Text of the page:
The Rare Tea Cellar is aptly named. At NoMI, he doled out a delightful Emperor's Ceylon Platinum Tip tea, tasting of honey and pine, and a 1990 Vintage Reserve Silver Needle Pu-erh (yes, tea lovers, a white pu-erh!).
Markus loves the pu-erhs, teas that are pressed into bricks and aged for many years in cellars or caves.
"I'm always into the rarest of the rare, with anything. If I saw a $30 doughnut, I'd try it." Then again, he realizes he can't impose his grandiose designs on everyone. "You can't be too out-there or too much of a stickler, or you'll alienate everyone. We want to bring people into this experience, not push them away. So we try to make it as easy as possible."
RTC teas sometimes come sealed in five-gram packages, for instance, because who actually has a gram scale at home to measure just the right amount? He also sells many hand-tied display teas, which are tea leaves tied into a sphere about the size of a plump grape — simply drop them in the pot and pour the water over, then watch them unfurl beautifully.
Markus didn't pursue any tea certification. His education has come through his experience as a buyer.
"I learned more from tasting tea over and over and over," he says. "You learn more from bad tea than good tea. I've tasted the same teas 1,000 times. When I hit about my 100,000th cup, I started to finally get what was happening."
Does the average person have to try hundreds of thousands of cups of tea to get it, too? Of course not. But Markus uses his saturated experience to train servers and chefs at restaurants such as Chicago's NoMI and L2O (where he's planned 15-course meals featuring 15 tea pairings), so that the average person can sit down, ask and answer a few questions and be matched with the Goldilocks tea — the one that's juuuust right.
BEYOND BLACK AND GREEN
But what about those of us who rarely enjoy the rarified air of fancy restaurants? Who can we turn to for advice on which tea goes best with a chocolate bar or our favorite take-out sushi?
Sam Ritchey at TeaGschwendner is happy to oblige. His business cards say "tea sommelier," but he calls himself an ambassador. He, too, has an informal education in tea.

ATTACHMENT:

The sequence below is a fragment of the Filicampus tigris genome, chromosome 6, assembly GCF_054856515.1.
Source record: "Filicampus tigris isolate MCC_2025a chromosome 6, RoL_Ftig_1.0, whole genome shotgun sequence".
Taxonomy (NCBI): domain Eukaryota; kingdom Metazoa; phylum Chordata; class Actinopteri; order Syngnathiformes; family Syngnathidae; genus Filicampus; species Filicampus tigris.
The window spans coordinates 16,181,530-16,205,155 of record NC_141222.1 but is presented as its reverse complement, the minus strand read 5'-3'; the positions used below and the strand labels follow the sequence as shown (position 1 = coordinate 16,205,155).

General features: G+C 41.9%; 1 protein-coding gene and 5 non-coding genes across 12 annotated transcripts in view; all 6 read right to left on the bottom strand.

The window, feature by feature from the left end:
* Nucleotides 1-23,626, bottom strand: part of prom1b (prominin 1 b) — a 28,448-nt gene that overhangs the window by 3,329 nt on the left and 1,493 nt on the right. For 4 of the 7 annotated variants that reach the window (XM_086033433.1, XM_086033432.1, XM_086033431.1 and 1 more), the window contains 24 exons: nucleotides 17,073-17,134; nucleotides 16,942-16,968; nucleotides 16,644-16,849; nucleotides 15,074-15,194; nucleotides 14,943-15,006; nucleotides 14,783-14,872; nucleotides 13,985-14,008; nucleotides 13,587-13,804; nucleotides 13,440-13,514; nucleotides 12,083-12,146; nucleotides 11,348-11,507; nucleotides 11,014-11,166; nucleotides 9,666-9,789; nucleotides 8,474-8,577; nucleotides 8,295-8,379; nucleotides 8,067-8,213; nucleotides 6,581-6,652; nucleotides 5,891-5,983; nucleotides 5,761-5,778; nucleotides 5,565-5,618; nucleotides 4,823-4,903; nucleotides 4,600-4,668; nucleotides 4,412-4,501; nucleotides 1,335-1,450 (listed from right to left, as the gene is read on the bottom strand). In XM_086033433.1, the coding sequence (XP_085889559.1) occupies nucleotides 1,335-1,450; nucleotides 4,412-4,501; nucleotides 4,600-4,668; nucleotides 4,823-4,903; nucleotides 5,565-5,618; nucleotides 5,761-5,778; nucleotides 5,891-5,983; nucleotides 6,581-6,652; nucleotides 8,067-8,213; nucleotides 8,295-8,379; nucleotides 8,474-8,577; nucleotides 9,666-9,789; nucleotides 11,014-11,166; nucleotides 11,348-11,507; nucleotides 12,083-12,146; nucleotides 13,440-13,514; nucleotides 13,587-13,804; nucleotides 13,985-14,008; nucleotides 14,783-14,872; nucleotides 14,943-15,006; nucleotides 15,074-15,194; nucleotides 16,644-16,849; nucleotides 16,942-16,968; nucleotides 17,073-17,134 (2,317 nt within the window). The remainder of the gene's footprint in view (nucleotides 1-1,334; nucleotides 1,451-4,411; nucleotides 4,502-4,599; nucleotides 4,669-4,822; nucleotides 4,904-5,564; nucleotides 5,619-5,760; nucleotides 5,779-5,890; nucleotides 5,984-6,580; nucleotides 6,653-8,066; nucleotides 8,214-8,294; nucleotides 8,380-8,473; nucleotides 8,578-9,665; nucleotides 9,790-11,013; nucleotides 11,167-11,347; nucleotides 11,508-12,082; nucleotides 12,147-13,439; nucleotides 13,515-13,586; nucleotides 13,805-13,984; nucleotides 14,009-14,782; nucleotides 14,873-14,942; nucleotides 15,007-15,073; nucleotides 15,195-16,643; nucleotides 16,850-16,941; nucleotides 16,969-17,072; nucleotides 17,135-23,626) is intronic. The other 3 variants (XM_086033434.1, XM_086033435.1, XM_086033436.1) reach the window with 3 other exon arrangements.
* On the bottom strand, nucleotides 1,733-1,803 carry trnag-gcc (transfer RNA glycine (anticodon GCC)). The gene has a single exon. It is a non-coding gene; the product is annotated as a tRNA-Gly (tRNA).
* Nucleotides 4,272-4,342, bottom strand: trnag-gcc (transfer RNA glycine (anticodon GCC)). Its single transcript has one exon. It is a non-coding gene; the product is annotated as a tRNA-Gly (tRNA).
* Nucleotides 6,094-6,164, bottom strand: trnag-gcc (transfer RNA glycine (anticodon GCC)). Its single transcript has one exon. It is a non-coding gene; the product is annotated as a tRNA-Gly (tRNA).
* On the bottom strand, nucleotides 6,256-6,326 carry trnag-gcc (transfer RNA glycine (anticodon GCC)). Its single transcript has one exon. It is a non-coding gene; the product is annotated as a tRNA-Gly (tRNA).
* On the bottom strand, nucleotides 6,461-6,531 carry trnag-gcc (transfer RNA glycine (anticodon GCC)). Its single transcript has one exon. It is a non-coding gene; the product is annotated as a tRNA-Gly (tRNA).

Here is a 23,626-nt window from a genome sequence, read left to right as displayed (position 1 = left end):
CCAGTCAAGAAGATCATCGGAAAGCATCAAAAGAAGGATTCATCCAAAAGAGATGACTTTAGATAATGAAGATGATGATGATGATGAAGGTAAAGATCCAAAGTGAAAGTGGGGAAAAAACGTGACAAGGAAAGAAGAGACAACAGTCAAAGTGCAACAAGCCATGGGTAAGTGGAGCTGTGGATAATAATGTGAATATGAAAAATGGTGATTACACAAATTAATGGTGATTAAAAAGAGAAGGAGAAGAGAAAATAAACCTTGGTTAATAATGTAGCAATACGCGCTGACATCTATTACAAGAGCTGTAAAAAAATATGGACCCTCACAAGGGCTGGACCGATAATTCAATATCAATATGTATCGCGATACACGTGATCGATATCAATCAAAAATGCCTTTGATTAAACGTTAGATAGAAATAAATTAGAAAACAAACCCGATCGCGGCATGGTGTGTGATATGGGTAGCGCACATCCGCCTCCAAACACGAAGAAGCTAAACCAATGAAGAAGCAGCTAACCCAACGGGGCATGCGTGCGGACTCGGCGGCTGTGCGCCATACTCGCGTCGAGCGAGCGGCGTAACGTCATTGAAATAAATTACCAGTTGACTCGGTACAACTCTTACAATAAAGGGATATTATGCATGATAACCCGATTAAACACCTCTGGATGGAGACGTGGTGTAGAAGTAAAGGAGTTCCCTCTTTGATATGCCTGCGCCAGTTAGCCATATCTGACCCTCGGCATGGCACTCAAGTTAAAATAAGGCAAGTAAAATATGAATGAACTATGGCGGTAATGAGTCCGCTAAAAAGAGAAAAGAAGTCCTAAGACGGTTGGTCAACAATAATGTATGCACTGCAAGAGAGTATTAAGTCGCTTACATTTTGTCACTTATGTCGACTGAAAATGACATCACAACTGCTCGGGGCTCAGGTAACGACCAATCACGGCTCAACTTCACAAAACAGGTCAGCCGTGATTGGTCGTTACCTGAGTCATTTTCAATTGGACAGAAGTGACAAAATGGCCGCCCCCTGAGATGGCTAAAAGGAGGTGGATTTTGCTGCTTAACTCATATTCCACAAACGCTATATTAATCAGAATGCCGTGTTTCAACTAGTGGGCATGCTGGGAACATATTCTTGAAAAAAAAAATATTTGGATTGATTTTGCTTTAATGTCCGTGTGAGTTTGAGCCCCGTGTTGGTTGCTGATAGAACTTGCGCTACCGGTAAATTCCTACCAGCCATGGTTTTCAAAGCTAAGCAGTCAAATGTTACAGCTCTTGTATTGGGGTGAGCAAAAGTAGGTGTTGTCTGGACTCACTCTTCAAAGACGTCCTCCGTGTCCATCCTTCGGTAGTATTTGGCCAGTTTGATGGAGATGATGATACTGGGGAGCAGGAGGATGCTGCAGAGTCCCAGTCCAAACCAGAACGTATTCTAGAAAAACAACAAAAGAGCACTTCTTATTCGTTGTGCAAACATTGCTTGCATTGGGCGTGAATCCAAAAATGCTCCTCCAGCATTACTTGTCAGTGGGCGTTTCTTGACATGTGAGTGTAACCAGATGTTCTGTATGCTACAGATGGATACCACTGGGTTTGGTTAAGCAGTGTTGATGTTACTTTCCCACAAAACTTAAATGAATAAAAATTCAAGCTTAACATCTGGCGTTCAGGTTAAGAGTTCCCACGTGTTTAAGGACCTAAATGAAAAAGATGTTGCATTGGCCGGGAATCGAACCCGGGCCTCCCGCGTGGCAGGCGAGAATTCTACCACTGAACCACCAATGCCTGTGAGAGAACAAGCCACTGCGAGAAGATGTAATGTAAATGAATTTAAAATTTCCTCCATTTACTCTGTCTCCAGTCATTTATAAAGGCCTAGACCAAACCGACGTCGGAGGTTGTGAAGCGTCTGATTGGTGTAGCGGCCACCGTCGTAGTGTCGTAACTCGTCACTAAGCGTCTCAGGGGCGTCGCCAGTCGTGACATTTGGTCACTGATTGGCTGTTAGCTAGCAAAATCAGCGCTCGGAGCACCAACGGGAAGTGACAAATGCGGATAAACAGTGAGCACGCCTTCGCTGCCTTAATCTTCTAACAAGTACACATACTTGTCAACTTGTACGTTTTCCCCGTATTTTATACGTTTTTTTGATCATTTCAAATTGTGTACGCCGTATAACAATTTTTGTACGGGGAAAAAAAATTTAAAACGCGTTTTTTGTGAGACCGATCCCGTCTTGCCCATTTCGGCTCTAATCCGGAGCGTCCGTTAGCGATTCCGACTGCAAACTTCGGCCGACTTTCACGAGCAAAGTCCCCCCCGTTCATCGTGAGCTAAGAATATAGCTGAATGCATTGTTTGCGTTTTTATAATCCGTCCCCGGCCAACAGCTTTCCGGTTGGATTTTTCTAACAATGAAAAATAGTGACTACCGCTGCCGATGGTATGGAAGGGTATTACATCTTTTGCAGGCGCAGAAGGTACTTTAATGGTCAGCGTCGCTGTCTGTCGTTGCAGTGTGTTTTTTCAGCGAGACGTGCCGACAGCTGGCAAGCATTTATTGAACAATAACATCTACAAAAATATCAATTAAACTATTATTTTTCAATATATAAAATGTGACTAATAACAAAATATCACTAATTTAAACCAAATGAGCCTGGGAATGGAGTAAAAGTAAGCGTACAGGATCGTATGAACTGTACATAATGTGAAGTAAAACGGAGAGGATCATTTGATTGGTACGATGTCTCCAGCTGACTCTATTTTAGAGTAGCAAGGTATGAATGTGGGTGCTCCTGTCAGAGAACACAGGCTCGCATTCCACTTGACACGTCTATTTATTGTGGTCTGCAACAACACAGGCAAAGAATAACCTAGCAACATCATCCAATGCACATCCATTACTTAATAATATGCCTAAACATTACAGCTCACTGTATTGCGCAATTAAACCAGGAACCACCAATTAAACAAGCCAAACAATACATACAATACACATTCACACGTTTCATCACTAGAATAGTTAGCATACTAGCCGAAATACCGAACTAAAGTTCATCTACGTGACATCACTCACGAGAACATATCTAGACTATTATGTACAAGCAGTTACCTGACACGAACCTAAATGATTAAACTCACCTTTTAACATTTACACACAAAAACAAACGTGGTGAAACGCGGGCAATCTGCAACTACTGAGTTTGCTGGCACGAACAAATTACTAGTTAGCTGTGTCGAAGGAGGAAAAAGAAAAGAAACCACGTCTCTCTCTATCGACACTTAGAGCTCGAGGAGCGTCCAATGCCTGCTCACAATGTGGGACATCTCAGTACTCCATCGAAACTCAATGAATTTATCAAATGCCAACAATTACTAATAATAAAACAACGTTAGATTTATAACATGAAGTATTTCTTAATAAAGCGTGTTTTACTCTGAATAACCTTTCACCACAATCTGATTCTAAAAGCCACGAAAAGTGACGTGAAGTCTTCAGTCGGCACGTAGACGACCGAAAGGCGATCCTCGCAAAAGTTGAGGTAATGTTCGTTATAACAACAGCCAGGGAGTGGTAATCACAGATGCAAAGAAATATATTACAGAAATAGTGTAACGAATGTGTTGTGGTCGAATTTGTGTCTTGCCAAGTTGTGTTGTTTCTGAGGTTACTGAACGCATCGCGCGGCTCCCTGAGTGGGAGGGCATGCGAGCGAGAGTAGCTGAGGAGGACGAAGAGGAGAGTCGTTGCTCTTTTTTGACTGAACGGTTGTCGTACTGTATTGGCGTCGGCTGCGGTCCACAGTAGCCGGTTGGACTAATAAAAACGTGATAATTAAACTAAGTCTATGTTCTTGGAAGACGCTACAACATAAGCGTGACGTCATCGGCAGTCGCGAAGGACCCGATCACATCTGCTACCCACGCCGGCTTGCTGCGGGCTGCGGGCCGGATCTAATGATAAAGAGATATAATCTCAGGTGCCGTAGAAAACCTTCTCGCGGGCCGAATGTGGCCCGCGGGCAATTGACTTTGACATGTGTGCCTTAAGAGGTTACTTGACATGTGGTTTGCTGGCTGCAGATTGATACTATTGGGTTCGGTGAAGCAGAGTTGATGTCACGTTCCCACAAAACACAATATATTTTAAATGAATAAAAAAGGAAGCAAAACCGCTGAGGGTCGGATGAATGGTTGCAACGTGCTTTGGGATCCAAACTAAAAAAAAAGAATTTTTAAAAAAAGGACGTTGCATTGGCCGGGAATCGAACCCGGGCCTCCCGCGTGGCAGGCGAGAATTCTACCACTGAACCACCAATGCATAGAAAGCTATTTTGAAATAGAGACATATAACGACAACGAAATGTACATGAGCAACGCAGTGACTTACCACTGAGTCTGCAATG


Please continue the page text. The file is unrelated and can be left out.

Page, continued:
"I'm not a buyer, I don't taste teas to grade them for sale. I taste teas because I enjoy them," Ritchey says one afternoon in the clean, well-lit State Street shop. "I make it more tangible and appreciable for [customers]."
Ritchey organizes small tastings and other events at the German company's shop. He recently led an evening sampling of nine Himalayan Darjeelings.
"Granted, we're not to the point where the public is interested in something like the Himalayan tasting. That will always be a niche," Ritchey admits. "But people are now getting that there's a broad world here to explore, just like wine. There are options now for people who want to step beyond the box of black or green teas, and there are more people to lead them.
"We've already come a long way. Look at the sophistication of coffee in this country now. I'm not saying that Starbucks is a specialty company, but it's brought us a long way from Sanka."
Ready to bag the bag?
By Thomas Conner
© Chicago Sun-Times
To start sampling good loose-leaf teas, don't go it alone. Not only are there more tea sommeliers in town to guide your first steps, there also are numerous opportunities to join other tea explorers at events like these:
The Chicago Food Planet's strolling, lunchtime Near North Food Tour visits seven spots, including a stop at TeaGschwendner for a brief run-down on the basics of good tea. See it, smell it and taste it with your friends, or make friends along the way.
$42 a person, includes all food tastings; www.chicagofoodplanet.com
Local tea blogger Lainie Petersen (www.lainiesips.com) organizes frequent outings (five in the next month) to local tea shops and restaurants, bringing like-minded tea lovers together to sip and socialize.
Register at www.meetup.com/tealovers
In the cup
Tea sommelier Sam Ritchey organizes educational and sumptuous tea tastings at the TeaGschwendner shop. This fall he's got:
"The Extraordinary History of the Ordinary Teabag," Sept. 17, 7:30 p.m.
"A Cultural Journey Through the World of Tea," Oct. 29, 7:30 p.m.
"An Evening With Edmon: Premium Green Teas," Nov. 12, 7:30 p.m.
$10 per person, reservations required; 1160 N. State, (312) 932-0639
At the table
Rod Markus of the Rare Tea Cellar guides diners through special tea dinners, pairing multi-course meals with great teas, at restaurants around Chicago. His next events include a Japanese Kaiseki Tea Ceremony on Oct. 11 at L2O, 2300 N. Lincoln Park West, and a Slow Food Tea Dinner on Nov. 19 at the fusion restaurant Naha, 500 N. Clark.
See rareteacellar.com for details.
Local tea lover Susan Blumberg assembled a handy guide, All the Tea in Chicago (Desvoeux, $9.99), which outlines the basics on just about every tea shop and afternoon tea service in Chicago and some suburbs. Use it to plan some outings with your friends.
For details, go to desvoeuxpress.com/all theteainchicago.html.
These online "clips" reproduce a self-selection of my journalism (music etc) during the last 20+ years. It's a lotta stuff, but it only scratches the surface. I do not currently possess the time or resources to digitize the whole body of work. These posts are simply a bunch of pretty great days at the office.